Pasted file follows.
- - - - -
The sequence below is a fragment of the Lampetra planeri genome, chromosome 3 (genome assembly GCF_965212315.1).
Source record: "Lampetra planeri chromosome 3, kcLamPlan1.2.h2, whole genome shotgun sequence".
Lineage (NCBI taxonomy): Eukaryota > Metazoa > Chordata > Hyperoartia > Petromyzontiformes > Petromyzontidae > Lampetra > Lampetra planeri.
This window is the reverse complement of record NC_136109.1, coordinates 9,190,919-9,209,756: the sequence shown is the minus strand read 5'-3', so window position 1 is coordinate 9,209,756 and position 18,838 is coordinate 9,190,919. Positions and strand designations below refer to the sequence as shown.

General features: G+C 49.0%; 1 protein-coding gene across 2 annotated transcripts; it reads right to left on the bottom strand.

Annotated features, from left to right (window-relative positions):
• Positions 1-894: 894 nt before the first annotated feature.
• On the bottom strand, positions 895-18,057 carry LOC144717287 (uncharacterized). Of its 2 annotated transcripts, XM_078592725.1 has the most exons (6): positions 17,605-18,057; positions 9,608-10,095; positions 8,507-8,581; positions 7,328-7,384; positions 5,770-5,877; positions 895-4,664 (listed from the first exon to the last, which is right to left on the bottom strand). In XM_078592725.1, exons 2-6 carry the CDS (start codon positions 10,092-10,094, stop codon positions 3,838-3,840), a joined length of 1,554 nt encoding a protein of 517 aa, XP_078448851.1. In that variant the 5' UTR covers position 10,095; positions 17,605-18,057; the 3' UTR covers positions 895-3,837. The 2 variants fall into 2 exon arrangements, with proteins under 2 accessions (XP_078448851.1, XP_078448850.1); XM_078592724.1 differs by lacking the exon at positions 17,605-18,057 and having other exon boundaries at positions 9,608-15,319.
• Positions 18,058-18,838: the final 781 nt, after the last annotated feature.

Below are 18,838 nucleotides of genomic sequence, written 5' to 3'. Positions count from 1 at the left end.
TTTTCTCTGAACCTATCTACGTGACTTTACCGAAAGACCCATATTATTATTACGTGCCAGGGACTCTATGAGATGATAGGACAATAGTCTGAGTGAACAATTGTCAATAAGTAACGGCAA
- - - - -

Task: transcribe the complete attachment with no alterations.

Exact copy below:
The sequence below is a fragment of the Lampetra planeri genome, chromosome 3 (genome assembly GCF_965212315.1).
Source record: "Lampetra planeri chromosome 3, kcLamPlan1.2.h2, whole genome shotgun sequence".
Lineage (NCBI taxonomy): Eukaryota > Metazoa > Chordata > Hyperoartia > Petromyzontiformes > Petromyzontidae > Lampetra > Lampetra planeri.
This window is the reverse complement of record NC_136109.1, coordinates 9,190,919-9,209,756: the sequence shown is the minus strand read 5'-3', so window position 1 is coordinate 9,209,756 and position 18,838 is coordinate 9,190,919. Positions and strand designations below refer to the sequence as shown.

General features: G+C 49.0%; 1 protein-coding gene across 2 annotated transcripts; it reads right to left on the bottom strand.

Annotated features, from left to right (window-relative positions):
• Positions 1-894: 894 nt before the first annotated feature.
• On the bottom strand, positions 895-18,057 carry LOC144717287 (uncharacterized). Of its 2 annotated transcripts, XM_078592725.1 has the most exons (6): positions 17,605-18,057; positions 9,608-10,095; positions 8,507-8,581; positions 7,328-7,384; positions 5,770-5,877; positions 895-4,664 (listed from the first exon to the last, which is right to left on the bottom strand). In XM_078592725.1, exons 2-6 carry the CDS (start codon positions 10,092-10,094, stop codon positions 3,838-3,840), a joined length of 1,554 nt encoding a protein of 517 aa, XP_078448851.1. In that variant the 5' UTR covers position 10,095; positions 17,605-18,057; the 3' UTR covers positions 895-3,837. The 2 variants fall into 2 exon arrangements, with proteins under 2 accessions (XP_078448851.1, XP_078448850.1); XM_078592724.1 differs by lacking the exon at positions 17,605-18,057 and having other exon boundaries at positions 9,608-15,319.
• Positions 18,058-18,838: the final 781 nt, after the last annotated feature.

Below are 18,838 nucleotides of genomic sequence, written 5' to 3'. Positions count from 1 at the left end.
TTTTCTCTGAACCTATCTACGTGACTTTACCGAAAGACCCATATTATTATTACGTGCCAGGGACTCTATGAGATGATAGGACAATAGTCTGAGTGAACAATTGTCAATAAGTAACGGCAA